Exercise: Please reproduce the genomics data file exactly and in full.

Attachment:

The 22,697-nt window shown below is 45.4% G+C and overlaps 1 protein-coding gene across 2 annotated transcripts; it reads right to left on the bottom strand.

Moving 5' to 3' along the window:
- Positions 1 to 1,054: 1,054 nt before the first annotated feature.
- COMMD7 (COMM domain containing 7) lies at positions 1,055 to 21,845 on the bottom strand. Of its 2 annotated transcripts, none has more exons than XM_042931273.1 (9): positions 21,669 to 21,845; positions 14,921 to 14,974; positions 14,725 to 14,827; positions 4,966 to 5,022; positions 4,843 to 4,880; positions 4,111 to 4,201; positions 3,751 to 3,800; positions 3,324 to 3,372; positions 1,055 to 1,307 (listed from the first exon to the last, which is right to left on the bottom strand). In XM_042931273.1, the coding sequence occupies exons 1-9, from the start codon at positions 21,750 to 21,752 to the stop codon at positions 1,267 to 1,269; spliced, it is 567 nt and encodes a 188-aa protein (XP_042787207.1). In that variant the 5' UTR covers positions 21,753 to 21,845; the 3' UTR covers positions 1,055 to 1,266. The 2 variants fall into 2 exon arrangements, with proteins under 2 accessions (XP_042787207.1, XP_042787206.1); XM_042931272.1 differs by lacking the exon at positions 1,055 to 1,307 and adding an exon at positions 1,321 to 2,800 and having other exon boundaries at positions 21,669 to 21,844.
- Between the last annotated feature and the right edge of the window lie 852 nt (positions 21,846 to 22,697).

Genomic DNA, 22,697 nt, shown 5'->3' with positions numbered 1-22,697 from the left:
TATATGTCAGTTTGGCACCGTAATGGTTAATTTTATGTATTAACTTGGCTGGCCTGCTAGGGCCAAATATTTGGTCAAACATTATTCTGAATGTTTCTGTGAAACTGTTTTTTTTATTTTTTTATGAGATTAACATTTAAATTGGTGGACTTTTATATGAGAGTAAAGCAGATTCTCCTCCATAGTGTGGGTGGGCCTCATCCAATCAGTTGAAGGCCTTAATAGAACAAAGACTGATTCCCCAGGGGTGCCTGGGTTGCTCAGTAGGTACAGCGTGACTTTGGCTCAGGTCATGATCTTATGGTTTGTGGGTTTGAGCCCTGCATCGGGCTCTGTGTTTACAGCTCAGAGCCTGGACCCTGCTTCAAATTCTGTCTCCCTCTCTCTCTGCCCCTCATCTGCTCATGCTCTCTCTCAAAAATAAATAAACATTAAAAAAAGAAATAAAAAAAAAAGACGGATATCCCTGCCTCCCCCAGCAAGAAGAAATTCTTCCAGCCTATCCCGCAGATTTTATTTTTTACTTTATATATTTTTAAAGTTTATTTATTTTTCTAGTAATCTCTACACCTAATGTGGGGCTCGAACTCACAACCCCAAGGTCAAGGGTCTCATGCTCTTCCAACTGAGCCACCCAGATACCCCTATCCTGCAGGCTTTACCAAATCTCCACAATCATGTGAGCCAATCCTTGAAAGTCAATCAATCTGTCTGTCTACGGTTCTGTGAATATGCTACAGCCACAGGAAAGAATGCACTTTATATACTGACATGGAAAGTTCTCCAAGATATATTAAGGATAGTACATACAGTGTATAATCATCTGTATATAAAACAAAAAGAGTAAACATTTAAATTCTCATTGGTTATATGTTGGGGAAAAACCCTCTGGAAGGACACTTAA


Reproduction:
The 22,697-nt window shown below is 45.4% G+C and overlaps 1 protein-coding gene across 2 annotated transcripts; it reads right to left on the bottom strand.

Moving 5' to 3' along the window:
- Positions 1 to 1,054: 1,054 nt before the first annotated feature.
- COMMD7 (COMM domain containing 7) lies at positions 1,055 to 21,845 on the bottom strand. Of its 2 annotated transcripts, none has more exons than XM_042931273.1 (9): positions 21,669 to 21,845; positions 14,921 to 14,974; positions 14,725 to 14,827; positions 4,966 to 5,022; positions 4,843 to 4,880; positions 4,111 to 4,201; positions 3,751 to 3,800; positions 3,324 to 3,372; positions 1,055 to 1,307 (listed from the first exon to the last, which is right to left on the bottom strand). In XM_042931273.1, the coding sequence occupies exons 1-9, from the start codon at positions 21,750 to 21,752 to the stop codon at positions 1,267 to 1,269; spliced, it is 567 nt and encodes a 188-aa protein (XP_042787207.1). In that variant the 5' UTR covers positions 21,753 to 21,845; the 3' UTR covers positions 1,055 to 1,266. The 2 variants fall into 2 exon arrangements, with proteins under 2 accessions (XP_042787207.1, XP_042787206.1); XM_042931272.1 differs by lacking the exon at positions 1,055 to 1,307 and adding an exon at positions 1,321 to 2,800 and having other exon boundaries at positions 21,669 to 21,844.
- Between the last annotated feature and the right edge of the window lie 852 nt (positions 21,846 to 22,697).

Genomic DNA, 22,697 nt, shown 5'->3' with positions numbered 1-22,697 from the left:
TATATGTCAGTTTGGCACCGTAATGGTTAATTTTATGTATTAACTTGGCTGGCCTGCTAGGGCCAAATATTTGGTCAAACATTATTCTGAATGTTTCTGTGAAACTGTTTTTTTTATTTTTTTATGAGATTAACATTTAAATTGGTGGACTTTTATATGAGAGTAAAGCAGATTCTCCTCCATAGTGTGGGTGGGCCTCATCCAATCAGTTGAAGGCCTTAATAGAACAAAGACTGATTCCCCAGGGGTGCCTGGGTTGCTCAGTAGGTACAGCGTGACTTTGGCTCAGGTCATGATCTTATGGTTTGTGGGTTTGAGCCCTGCATCGGGCTCTGTGTTTACAGCTCAGAGCCTGGACCCTGCTTCAAATTCTGTCTCCCTCTCTCTCTGCCCCTCATCTGCTCATGCTCTCTCTCAAAAATAAATAAACATTAAAAAAAGAAATAAAAAAAAAAGACGGATATCCCTGCCTCCCCCAGCAAGAAGAAATTCTTCCAGCCTATCCCGCAGATTTTATTTTTTACTTTATATATTTTTAAAGTTTATTTATTTTTCTAGTAATCTCTACACCTAATGTGGGGCTCGAACTCACAACCCCAAGGTCAAGGGTCTCATGCTCTTCCAACTGAGCCACCCAGATACCCCTATCCTGCAGGCTTTACCAAATCTCCACAATCATGTGAGCCAATCCTTGAAAGTCAATCAATCTGTCTGTCTACGGTTCTGTGAATATGCTACAGCCACAGGAAAGAATGCACTTTATATACTGACATGGAAAGTTCTCCAAGATATATTAAGGATAGTACATACAGTGTATAATCATCTGTATATAAAACAAAAAGAGTAAACATTTAAATTCTCATTGGTTATATGTTGGGGAAAAACCCTCTGGAAGGACACTTAA